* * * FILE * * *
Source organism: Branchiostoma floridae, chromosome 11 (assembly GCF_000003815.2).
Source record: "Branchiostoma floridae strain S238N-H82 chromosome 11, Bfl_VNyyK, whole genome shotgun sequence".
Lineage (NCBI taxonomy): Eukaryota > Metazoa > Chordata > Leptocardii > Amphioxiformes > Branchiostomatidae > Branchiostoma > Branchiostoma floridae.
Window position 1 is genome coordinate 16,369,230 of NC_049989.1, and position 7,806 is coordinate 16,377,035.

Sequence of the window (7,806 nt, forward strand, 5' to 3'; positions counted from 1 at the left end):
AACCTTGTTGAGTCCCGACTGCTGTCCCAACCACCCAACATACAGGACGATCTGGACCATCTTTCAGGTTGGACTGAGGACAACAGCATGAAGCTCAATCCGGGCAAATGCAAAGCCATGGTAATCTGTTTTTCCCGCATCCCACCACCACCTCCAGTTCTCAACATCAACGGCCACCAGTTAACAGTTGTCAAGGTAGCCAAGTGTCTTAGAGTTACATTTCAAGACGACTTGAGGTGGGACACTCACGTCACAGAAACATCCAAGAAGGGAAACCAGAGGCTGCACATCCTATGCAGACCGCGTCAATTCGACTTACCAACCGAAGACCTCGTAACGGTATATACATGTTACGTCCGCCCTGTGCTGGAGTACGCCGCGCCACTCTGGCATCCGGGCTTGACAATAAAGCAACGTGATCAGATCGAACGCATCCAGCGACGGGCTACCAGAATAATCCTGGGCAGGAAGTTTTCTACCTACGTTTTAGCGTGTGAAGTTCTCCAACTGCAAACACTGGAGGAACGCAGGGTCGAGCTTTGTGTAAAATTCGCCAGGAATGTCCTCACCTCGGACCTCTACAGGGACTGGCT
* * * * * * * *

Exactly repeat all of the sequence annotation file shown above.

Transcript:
Source organism: Branchiostoma floridae, chromosome 11 (assembly GCF_000003815.2).
Source record: "Branchiostoma floridae strain S238N-H82 chromosome 11, Bfl_VNyyK, whole genome shotgun sequence".
Lineage (NCBI taxonomy): Eukaryota > Metazoa > Chordata > Leptocardii > Amphioxiformes > Branchiostomatidae > Branchiostoma > Branchiostoma floridae.
Window position 1 is genome coordinate 16,369,230 of NC_049989.1, and position 7,806 is coordinate 16,377,035.

Sequence of the window (7,806 nt, forward strand, 5' to 3'; positions counted from 1 at the left end):
AACCTTGTTGAGTCCCGACTGCTGTCCCAACCACCCAACATACAGGACGATCTGGACCATCTTTCAGGTTGGACTGAGGACAACAGCATGAAGCTCAATCCGGGCAAATGCAAAGCCATGGTAATCTGTTTTTCCCGCATCCCACCACCACCTCCAGTTCTCAACATCAACGGCCACCAGTTAACAGTTGTCAAGGTAGCCAAGTGTCTTAGAGTTACATTTCAAGACGACTTGAGGTGGGACACTCACGTCACAGAAACATCCAAGAAGGGAAACCAGAGGCTGCACATCCTATGCAGACCGCGTCAATTCGACTTACCAACCGAAGACCTCGTAACGGTATATACATGTTACGTCCGCCCTGTGCTGGAGTACGCCGCGCCACTCTGGCATCCGGGCTTGACAATAAAGCAACGTGATCAGATCGAACGCATCCAGCGACGGGCTACCAGAATAATCCTGGGCAGGAAGTTTTCTACCTACGTTTTAGCGTGTGAAGTTCTCCAACTGCAAACACTGGAGGAACGCAGGGTCGAGCTTTGTGTAAAATTCGCCAGGAATGTCCTCACCTCGGACCTCTACAGGGACTGGCT